How Technology Has Disrupted Healthcare in the Best Possible Way

From electronic medical records eliminating the unwieldy paper chart to telemedicine helping patients receive care while social distancing, technology has impacted healthcare in many positive ways. While meaningful use concentrated primarily on electronic health records, how has technology continued to shift the U.S. health paradigm?

Meaningful Use in Healthcare

A decade ago, the driving force in healthcare was a phrase called “meaningful use.” It was a politician’s phrase, really; Congress offered incentive payments to healthcare providers that upgraded from paper charting to the tablet-driven electronic health records (EHRs) we see today. The providers had to illustrate that they were using their new technology in a “meaningful way.” The goal of the latest digital technology initiative was to improve communication, patient safety, and healthcare outcomes.

In the ensuing years, we’ve seen new digital technologies emerge that improve healthcare outcomes but also focus on the patient experience. These tools include telehealth, IoT, and mobile health apps—to name just three of the hottest technologies impacting healthcare today.

We’ll start with a technology that has emerged as a quiet hero in the battle against COVID-19 – telehealth. Let’s look at how the virtual visit is becoming our new normal.

Telehealth and the Coronavirus

Telehealth is the use of electronic communications devices to provide patient care between two remote parties. It’s a virtual visit that can occur on a tablet, desktop, laptop, or mobile phone by using the internet to communicate and transmit pictures and other data between a physician and a patient that is anywhere; but not in the hospital ER or practice waiting room.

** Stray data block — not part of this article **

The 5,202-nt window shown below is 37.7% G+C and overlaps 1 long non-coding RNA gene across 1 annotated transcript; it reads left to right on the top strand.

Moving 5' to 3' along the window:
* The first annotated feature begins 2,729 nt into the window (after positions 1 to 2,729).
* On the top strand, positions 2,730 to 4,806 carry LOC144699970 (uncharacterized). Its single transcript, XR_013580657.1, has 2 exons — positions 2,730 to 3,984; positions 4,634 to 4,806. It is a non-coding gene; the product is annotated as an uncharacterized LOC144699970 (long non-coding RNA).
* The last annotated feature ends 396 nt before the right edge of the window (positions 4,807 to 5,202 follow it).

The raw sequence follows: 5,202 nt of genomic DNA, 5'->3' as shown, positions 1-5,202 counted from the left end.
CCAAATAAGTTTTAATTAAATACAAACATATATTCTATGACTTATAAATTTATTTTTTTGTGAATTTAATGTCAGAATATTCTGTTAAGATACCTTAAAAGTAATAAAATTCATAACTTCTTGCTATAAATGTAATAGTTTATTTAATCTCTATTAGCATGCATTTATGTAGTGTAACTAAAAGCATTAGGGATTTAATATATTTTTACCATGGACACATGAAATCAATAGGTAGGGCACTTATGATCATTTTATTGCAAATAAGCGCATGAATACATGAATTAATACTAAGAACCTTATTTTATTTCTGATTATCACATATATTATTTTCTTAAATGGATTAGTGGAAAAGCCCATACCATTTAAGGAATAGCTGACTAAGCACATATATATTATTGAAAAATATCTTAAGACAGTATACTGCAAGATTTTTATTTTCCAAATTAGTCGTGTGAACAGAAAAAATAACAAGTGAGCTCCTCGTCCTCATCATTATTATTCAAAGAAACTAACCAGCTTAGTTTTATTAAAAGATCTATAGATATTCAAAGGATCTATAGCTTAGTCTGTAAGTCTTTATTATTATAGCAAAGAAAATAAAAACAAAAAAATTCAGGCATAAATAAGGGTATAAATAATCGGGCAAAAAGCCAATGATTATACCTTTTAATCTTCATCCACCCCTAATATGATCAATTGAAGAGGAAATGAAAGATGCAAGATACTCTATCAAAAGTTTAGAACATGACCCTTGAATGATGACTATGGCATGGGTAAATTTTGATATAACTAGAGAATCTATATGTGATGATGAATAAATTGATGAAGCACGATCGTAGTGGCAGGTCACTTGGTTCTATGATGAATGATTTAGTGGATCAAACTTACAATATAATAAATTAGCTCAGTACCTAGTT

Telehealth technology has been around for decades, but Business Insider reports that only eight percent of the U.S. population leveraged these tools prior to the coronavirus. Now telehealth is suddenly the big technology news, and business leadership at companies that provide this service have been scrambling to keep up with demand. Telemedicine allows healthcare consumers to receive treatment from the comfort of their homes. It’s a pivotal way to keep social distancing, allowing doctors to triage patients to help keep them out of our overworked emergency departments.

One technology within the telehealth field is the Internet of Things (IoT) remote sensors. These devices allow clinicians to place a monitoring implement in the patient’s home that transmits health data to a remote hospital. IoT applications are critically important to monitor chronic health conditions such as diabetes or heart disease, and, like telehealth, these tools cut the costs of care while improving the patient experience and healthcare outcomes.

Mobile Health Apps

Mobile health, or mhealth apps are not technology news anymore; 80% of doctors leverage these tools today. Mhealth apps can be used for:

  • Medical reference
  • Drug interactions
  • Diagnostics
  • Chronic care management
  • Fitness and weight-loss
  • Diabetes management
  • Mental health

80% of doctors use mobile apps today to treat patients.

There are dozens of mobile healthcare apps on the market today and in use by clinicians and consumers. It’s not uncommon for medical providers to use their smartphone to review patient histories, which are integrated into a mobile app from their EHR. It’s just one example of how healthcare has benefited from the increasing use of new digital technologies in the healthcare space. While we cannot predict the next digital innovation in healthcare, we can say this: The future of healthcare is connected irrevocably to technology.

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